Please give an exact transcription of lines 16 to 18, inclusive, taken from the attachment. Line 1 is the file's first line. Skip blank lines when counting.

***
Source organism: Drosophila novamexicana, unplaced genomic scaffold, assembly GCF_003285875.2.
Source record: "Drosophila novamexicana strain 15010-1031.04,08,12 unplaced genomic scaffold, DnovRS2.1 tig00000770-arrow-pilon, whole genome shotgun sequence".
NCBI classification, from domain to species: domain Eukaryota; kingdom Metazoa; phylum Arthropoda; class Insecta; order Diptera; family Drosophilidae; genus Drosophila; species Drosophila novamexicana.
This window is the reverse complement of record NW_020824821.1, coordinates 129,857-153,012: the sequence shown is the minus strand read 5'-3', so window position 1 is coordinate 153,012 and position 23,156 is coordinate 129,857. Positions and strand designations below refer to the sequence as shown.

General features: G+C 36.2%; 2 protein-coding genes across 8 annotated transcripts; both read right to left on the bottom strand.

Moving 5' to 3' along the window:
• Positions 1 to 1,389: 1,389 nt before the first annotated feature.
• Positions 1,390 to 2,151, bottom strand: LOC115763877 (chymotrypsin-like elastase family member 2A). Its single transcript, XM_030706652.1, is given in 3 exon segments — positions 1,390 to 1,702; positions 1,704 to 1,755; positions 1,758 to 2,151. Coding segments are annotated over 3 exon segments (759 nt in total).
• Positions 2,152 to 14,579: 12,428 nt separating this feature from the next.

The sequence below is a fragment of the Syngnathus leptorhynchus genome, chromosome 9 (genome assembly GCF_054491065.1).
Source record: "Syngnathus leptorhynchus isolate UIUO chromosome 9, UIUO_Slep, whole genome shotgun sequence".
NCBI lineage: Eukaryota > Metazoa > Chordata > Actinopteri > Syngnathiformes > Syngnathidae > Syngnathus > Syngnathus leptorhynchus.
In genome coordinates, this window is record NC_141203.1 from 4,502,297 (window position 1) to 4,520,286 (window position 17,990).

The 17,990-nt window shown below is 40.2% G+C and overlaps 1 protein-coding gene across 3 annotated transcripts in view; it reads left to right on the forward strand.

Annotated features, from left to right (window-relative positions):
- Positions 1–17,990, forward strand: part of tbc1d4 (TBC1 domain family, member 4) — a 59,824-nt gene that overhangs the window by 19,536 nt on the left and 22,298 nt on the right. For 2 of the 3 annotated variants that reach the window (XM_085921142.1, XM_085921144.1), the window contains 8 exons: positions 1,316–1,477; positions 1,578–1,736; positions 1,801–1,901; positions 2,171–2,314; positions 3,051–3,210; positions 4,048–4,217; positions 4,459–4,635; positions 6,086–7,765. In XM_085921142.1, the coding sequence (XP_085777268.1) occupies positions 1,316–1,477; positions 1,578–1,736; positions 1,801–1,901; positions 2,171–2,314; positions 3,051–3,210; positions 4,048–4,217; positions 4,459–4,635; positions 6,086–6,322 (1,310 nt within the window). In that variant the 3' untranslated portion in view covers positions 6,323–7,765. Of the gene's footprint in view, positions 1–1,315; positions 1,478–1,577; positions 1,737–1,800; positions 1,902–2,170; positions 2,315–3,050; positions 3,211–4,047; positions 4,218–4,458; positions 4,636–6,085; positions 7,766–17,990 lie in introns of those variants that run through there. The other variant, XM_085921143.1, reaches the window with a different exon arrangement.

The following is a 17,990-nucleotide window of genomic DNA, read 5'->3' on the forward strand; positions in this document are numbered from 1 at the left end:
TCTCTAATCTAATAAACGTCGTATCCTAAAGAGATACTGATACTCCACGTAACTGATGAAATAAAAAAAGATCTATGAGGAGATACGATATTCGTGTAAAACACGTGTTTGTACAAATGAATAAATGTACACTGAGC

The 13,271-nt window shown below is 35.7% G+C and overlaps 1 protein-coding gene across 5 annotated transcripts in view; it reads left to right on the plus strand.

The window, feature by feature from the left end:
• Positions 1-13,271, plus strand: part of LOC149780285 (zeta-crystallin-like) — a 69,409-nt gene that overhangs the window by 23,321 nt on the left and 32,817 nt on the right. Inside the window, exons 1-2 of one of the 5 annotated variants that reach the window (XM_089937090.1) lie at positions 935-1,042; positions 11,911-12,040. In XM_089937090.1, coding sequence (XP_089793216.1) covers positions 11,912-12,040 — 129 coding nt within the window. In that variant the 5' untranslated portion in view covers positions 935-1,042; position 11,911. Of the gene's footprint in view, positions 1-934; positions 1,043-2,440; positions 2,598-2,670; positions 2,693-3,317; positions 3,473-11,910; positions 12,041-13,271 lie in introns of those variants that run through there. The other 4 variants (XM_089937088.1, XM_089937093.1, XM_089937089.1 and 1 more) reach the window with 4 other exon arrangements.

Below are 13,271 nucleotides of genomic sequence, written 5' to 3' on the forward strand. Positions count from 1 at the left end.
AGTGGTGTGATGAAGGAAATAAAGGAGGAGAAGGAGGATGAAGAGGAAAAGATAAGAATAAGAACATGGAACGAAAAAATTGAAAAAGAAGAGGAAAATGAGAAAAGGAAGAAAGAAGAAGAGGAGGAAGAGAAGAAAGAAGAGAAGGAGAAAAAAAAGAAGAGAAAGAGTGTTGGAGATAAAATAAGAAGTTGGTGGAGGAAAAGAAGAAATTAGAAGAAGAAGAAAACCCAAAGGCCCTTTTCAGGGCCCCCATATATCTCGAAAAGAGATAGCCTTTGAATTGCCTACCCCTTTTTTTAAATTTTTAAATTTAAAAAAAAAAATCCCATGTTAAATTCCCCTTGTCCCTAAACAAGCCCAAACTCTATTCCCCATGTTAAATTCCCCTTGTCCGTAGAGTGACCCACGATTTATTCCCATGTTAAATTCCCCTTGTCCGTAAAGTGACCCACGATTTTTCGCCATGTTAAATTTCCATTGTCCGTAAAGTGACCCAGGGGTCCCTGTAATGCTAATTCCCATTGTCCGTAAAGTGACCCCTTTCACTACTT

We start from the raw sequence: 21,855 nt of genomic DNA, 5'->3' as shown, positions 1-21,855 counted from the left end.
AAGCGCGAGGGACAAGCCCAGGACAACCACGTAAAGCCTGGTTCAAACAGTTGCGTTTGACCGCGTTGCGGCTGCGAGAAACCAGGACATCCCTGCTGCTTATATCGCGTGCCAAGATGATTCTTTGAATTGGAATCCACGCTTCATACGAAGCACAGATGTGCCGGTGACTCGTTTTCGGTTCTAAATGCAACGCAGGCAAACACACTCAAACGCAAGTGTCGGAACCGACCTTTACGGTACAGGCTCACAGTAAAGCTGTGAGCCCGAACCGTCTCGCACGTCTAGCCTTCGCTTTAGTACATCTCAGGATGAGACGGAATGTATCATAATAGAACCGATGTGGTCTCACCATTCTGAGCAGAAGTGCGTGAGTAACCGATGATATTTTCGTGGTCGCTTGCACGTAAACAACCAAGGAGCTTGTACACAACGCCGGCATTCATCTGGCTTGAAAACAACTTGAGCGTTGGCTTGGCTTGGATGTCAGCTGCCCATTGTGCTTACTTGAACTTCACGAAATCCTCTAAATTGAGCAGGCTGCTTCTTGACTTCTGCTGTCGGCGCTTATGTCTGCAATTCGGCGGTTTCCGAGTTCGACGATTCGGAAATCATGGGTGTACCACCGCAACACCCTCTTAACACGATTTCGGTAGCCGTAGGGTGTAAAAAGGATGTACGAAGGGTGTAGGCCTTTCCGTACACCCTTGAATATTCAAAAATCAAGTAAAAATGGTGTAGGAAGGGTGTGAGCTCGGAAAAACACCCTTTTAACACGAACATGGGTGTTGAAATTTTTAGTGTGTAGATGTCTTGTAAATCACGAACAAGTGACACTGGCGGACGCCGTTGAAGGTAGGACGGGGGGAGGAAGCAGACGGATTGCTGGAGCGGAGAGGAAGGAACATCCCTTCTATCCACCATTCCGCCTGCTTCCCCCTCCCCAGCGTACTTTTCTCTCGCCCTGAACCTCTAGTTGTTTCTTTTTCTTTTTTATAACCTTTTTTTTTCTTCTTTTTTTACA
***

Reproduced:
- Positions 1–17,990, forward strand: part of tbc1d4 (TBC1 domain family, member 4) — a 59,824-nt gene that overhangs the window by 19,536 nt on the left and 22,298 nt on the right. For 2 of the 3 annotated variants that reach the window (XM_085921142.1, XM_085921144.1), the window contains 8 exons: positions 1,316–1,477; positions 1,578–1,736; positions 1,801–1,901; positions 2,171–2,314; positions 3,051–3,210; positions 4,048–4,217; positions 4,459–4,635; positions 6,086–7,765. In XM_085921142.1, the coding sequence (XP_085777268.1) occupies positions 1,316–1,477; positions 1,578–1,736; positions 1,801–1,901; positions 2,171–2,314; positions 3,051–3,210; positions 4,048–4,217; positions 4,459–4,635; positions 6,086–6,322 (1,310 nt within the window). In that variant the 3' untranslated portion in view covers positions 6,323–7,765. Of the gene's footprint in view, positions 1–1,315; positions 1,478–1,577; positions 1,737–1,800; positions 1,902–2,170; positions 2,315–3,050; positions 3,211–4,047; positions 4,218–4,458; positions 4,636–6,085; positions 7,766–17,990 lie in introns of those variants that run through there. The other variant, XM_085921143.1, reaches the window with a different exon arrangement.

The following is a 17,990-nucleotide window of genomic DNA, read 5'->3' on the forward strand; positions in this document are numbered from 1 at the left end:
TCTCTAATCTAATAAACGTCGTATCCTAAAGAGATACTGATACTCCACGTAACTGATGAAATAAAAAAAGATCTATGAGGAGATACGATATTCGTGTAAAACACGTGTTTGTACAAATGAATAAATGTACACTGAGC